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Why the government has so little data on police violence

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Carolyn Kaster/AP/File

(Read caption) FBI Director James Comey testifying on Capitol Hill in Washington in July 2015.

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Since last summer, after a police officer shot an unarmed black teenager in Ferguson, Mo., the use of lethal force by law enforcement has become a topic of intense debate.

Since then, city police departments across the country have been seeking to reestablish trust with the public, The Christian Science Monitor has previously reported. Methods range from teaming up with federal authorities to reverting to the old days of community policing.

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Yet headline after headline, one indisputable problem remains: the absence of official data available on police-involved shootings.

Even FBI Director James Comey decried the lack of information, as he spoke Wednesday to more than 100 politicians and law enforcement officials gathered at the Justice Department’s Summit on Violent Crime Reduction.

“You can get online today and figure out how many tickets were sold to ‘The Martian,’ which I saw this weekend … The CDC can do the same with the flu,” said Director Comey, according to The Washington Post. “It’s ridiculous — it’s embarrassing and ridiculous — that we can’t talk about crime in the same way, especially in the high-stakes incidents when your officers have to use force.”

This is not the first time Comey and other public officials have criticized the lack of data. The FBI chief employed the same language to describe the problem to Georgetown University students earlier this year, saying: “It’s ridiculous that I can’t tell you how many people were shot by police in this country.”

But Comey pointed out Wednesday that private sources, such as The Guardian and The Washington Post, have begun compiling databases far superior to the official ones.

“It is unacceptable that The Washington Post and the Guardian newspaper from the UK are becoming the lead source of information about violent encounters between police and civilians. That is not good for anybody,” he said.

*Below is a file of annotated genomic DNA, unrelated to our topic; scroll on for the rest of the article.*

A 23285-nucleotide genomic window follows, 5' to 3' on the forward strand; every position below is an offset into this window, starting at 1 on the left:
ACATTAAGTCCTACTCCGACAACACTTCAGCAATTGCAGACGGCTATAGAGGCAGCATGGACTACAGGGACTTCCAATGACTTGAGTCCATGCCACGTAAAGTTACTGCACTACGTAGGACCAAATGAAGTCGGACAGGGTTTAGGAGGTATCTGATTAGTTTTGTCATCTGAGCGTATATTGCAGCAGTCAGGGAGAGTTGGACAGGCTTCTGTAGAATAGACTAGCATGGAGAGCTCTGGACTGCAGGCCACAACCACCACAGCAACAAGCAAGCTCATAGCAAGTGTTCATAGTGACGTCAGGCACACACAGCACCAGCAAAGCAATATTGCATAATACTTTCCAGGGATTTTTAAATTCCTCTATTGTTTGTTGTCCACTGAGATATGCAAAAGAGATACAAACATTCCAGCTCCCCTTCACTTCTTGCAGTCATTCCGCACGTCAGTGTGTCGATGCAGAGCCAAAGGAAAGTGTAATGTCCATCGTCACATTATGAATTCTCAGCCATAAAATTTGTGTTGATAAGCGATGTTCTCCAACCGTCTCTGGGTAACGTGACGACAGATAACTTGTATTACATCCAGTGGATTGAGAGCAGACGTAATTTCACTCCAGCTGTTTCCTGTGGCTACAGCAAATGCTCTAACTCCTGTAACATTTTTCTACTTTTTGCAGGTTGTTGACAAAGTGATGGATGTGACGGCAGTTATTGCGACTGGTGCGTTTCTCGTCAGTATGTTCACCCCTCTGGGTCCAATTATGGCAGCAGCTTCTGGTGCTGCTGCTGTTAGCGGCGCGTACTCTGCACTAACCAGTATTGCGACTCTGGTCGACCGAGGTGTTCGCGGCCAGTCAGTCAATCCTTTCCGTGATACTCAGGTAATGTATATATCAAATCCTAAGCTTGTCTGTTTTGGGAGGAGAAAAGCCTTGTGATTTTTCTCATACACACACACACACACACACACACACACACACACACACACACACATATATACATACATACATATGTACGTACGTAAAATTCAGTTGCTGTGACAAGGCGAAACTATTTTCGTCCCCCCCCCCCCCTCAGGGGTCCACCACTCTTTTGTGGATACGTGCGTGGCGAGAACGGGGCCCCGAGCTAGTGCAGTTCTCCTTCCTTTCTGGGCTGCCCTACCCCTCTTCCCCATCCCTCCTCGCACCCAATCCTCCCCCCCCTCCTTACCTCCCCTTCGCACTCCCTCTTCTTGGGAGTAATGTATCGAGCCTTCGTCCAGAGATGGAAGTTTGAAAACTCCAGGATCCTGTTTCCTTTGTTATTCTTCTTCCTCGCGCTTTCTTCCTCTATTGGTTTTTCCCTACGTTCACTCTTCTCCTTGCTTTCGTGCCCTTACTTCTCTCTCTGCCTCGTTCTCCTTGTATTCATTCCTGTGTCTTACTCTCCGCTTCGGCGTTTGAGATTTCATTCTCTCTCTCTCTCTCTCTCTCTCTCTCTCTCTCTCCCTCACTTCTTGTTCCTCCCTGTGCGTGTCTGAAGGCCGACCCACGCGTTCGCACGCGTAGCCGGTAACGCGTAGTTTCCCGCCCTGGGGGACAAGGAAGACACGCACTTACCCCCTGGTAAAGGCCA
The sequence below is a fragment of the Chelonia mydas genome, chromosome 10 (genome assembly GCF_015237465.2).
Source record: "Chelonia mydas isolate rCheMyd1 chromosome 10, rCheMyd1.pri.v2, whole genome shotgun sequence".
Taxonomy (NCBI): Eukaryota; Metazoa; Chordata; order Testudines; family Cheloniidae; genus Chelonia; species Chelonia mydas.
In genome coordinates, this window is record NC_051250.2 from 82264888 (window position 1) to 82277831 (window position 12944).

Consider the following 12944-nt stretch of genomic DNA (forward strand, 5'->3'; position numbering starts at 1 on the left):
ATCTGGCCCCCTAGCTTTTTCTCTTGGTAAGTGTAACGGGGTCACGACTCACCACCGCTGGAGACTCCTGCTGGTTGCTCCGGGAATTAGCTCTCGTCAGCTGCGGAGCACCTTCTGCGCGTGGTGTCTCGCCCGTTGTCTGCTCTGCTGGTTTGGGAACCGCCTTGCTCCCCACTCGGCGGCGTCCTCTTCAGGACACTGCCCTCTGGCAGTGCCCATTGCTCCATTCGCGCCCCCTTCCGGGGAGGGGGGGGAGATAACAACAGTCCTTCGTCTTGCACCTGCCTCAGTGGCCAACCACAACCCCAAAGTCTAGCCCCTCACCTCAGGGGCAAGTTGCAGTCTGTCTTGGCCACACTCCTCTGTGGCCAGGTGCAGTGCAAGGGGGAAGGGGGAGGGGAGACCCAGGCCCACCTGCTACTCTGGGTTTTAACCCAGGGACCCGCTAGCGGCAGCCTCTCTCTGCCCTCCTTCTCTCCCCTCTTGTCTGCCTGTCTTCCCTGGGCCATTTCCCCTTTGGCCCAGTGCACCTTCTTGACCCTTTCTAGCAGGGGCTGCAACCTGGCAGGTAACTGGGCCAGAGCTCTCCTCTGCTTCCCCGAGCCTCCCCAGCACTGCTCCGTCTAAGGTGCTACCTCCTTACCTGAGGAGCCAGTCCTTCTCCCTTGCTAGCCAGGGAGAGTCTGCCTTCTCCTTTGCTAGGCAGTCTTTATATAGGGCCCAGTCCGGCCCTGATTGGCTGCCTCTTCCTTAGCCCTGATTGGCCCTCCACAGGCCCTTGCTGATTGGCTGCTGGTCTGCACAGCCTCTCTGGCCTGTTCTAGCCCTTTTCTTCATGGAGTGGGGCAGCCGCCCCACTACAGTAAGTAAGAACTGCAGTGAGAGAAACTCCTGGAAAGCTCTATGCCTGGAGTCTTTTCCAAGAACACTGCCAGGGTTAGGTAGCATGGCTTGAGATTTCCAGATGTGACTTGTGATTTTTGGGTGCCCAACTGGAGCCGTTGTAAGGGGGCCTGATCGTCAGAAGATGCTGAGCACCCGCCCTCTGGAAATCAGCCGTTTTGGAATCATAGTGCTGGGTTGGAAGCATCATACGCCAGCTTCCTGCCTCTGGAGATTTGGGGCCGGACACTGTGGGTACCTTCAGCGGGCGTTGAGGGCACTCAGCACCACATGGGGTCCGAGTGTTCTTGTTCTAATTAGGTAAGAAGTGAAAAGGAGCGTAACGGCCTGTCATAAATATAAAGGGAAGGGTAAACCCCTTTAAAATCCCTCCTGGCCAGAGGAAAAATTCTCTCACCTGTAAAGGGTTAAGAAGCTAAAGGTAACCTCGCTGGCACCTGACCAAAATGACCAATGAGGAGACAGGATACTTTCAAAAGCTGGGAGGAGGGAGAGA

In a project named “The Counted,” the Guardian has tallied 891 people who have been killed by police in America this year. The Post, which has a similar investigation probing those who were fatally shot by police this year, counts 759 people.

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Of course, some national data exists on police violence. Law enforcement agencies are asked to self-report officer-involved shootings as part of an FBI annual initiative known as “justifiable homicides,” according to the Post.

But “that number – which only includes self-reported information from about 750 law enforcement agencies – hovers around 400 ‘justifiable homicides’ by police officers each year,” the paper reported last September. “The [Justice] department stopped releasing those numbers after 2009, because, like the FBI data, they were widely regarded as unreliable.”

But Comey’s most recent complaints may be his last. His comments come on the heels of Attorney General Loretta Lynch’s announcement Monday, that federal authorities have begun compiling their most comprehensive database yet.

“The program is understood to be already active, with a view to full implementation at the start of 2016,” reports the Guardian.

“All of us in law enforcement must be honest enough to acknowledge that much of our history is not pretty,” said Comey earlier this year. “At many points in American history, law enforcement enforced the status quo, a status quo that was often brutally unfair to disfavored groups.”